Shakers In The Dark – 003 (Get To The Chopper Records)

Shakers in the Dark 003

Opening with sombre synthy ballad Smoke and Mirrors this record takes a few moments to find its feet, but once the processed drumline, tapping away like a woodpecker at a rave, this opening song comes alive, otherwise the reverb heavy vocals have a certain dreary Kasabian-like feel, it’s when the instrumentation is left to play that things work.

Formed on New Year’s day 2009, Shakers in the Dark is the banner under which Dave McSkimming and Paul Green produce music from their North London studio. Over 2010 there were shake ups in the band’s line-up that led to a potential LP being scrapped, but the band – in its current form – has pushed on and been working primarily on putting together recorded output.

Birdseed has a dancefloor momentum and a Northern-soul swagger to the guitars and a burbling, hiccuping drum-beat. As the song gathers pace it turns into something similar to The Music, with Green’s voice equally walking that tight rope between ecstatic and grating that Robert Harvey balanced upon. There’s a little something of Michael Jackson‘s Dirty Diana to the somewhat sleazy guitars of Snowfall, though it’s got a tempo closer to his Blood on the Dancefloor misadventures. Here eighties style synth lines jostle with harshly stabbed guitar chords

Celestial Waters features a vocal shift, with Green suddenly sounding like Damon Albarn, despite that, there’s something quite lovely about this stylistic change to something more laidback and blatantly heartfelt than whats gone before. It sits somewhere between Blur‘s No Distance Left To Run and Out Of Time, a sweet natured and sorrowful tune that is achingly personal and features dreamy, doe-eyed female backing vocals alongside big, bold, cocksure guitar noodling and it all works a treat, even though Green’s voice may waver a bit, the song packs a real emotional punch riding off of the poignant lyric; ‘But he will cruise on calm celestial waters/And you’ll see him again.’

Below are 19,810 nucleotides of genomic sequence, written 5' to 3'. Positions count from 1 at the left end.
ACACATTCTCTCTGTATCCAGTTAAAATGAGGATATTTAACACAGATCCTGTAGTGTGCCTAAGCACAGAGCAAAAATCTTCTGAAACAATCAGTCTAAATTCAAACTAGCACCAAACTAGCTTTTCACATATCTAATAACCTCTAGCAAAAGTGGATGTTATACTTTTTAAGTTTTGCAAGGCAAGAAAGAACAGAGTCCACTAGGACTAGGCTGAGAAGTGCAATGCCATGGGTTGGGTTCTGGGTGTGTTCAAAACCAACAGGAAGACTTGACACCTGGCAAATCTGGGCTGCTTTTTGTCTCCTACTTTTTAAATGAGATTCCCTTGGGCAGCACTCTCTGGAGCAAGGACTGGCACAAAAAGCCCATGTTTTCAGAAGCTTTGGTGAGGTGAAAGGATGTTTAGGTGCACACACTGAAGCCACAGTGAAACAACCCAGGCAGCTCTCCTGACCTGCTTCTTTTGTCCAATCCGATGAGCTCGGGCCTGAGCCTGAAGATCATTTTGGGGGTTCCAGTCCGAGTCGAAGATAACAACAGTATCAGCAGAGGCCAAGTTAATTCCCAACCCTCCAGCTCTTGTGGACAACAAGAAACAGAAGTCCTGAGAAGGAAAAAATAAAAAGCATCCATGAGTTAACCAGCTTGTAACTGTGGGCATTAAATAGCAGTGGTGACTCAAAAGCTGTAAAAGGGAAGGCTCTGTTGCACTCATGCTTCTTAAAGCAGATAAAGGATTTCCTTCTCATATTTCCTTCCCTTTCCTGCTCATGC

That final track is a glorious ‘sore thumb’ on this record, whilst there’s nothing particularly wrong about the dancefloor-indie tunes that makes up three quarters of this EP there’s a certain ammount of recycled goodwill to each of those tracks, where a little more imagination could go a long way in helping to allow their individual merits to stand out. There’s strong evidence in this record’s closing moments though that Shakers in the Dark have the capability to do something incredibly special in the future as they refine their style and experiment with ideas.


God is in the TV is an online music and culture fanzine founded in Cardiff by the editor Bill Cummings in 2003. GIITTV Bill has developed the site with the aid of a team of sub-editors and writers from across Britain, covering a wide range of music from unsigned and independent artists to major releases.